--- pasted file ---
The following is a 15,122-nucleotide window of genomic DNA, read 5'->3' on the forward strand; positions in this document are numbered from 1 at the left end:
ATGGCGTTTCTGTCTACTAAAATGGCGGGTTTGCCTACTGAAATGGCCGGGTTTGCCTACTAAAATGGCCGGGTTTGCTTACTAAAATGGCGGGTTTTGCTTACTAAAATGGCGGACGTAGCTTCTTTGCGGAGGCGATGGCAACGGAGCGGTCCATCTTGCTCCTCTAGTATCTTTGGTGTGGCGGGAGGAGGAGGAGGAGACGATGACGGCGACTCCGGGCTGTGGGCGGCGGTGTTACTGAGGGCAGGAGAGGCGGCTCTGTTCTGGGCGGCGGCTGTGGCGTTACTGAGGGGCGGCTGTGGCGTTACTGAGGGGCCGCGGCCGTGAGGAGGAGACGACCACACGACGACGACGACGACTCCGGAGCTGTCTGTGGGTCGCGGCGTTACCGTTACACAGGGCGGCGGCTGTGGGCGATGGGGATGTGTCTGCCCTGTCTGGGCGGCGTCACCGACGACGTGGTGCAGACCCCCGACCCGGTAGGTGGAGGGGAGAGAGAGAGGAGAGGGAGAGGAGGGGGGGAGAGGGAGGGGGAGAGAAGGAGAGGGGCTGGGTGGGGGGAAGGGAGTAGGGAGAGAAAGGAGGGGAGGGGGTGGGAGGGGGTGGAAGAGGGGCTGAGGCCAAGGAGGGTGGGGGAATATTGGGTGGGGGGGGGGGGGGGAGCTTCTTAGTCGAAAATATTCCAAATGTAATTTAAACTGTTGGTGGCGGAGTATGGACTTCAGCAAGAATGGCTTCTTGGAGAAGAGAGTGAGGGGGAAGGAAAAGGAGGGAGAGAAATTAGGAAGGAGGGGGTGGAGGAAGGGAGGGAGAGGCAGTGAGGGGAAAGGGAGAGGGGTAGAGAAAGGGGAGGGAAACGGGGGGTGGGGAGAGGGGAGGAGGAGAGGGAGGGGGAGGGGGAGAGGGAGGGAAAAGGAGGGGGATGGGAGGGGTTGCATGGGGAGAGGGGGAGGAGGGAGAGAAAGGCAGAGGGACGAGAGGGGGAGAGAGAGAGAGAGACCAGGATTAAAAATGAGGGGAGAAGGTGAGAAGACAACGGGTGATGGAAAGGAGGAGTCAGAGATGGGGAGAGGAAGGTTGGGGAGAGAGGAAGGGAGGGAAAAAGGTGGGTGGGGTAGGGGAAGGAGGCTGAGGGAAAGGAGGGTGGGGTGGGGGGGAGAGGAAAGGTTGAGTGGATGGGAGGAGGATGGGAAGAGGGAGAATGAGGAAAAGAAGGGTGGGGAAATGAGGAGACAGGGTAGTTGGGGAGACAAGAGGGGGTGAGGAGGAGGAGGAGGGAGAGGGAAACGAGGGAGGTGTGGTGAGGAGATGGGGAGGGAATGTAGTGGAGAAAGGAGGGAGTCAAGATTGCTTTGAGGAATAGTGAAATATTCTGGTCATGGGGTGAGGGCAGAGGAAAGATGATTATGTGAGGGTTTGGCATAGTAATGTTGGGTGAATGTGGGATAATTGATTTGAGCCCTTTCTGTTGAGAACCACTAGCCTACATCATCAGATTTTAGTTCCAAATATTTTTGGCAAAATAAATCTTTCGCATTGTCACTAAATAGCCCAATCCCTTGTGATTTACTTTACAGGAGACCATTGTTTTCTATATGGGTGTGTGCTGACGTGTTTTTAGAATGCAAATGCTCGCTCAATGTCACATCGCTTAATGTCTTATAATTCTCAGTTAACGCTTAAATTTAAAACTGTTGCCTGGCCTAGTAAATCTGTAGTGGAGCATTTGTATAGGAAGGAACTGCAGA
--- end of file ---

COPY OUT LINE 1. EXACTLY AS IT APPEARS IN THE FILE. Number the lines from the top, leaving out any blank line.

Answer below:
The following is a 15,122-nucleotide window of genomic DNA, read 5'->3' on the forward strand; positions in this document are numbered from 1 at the left end: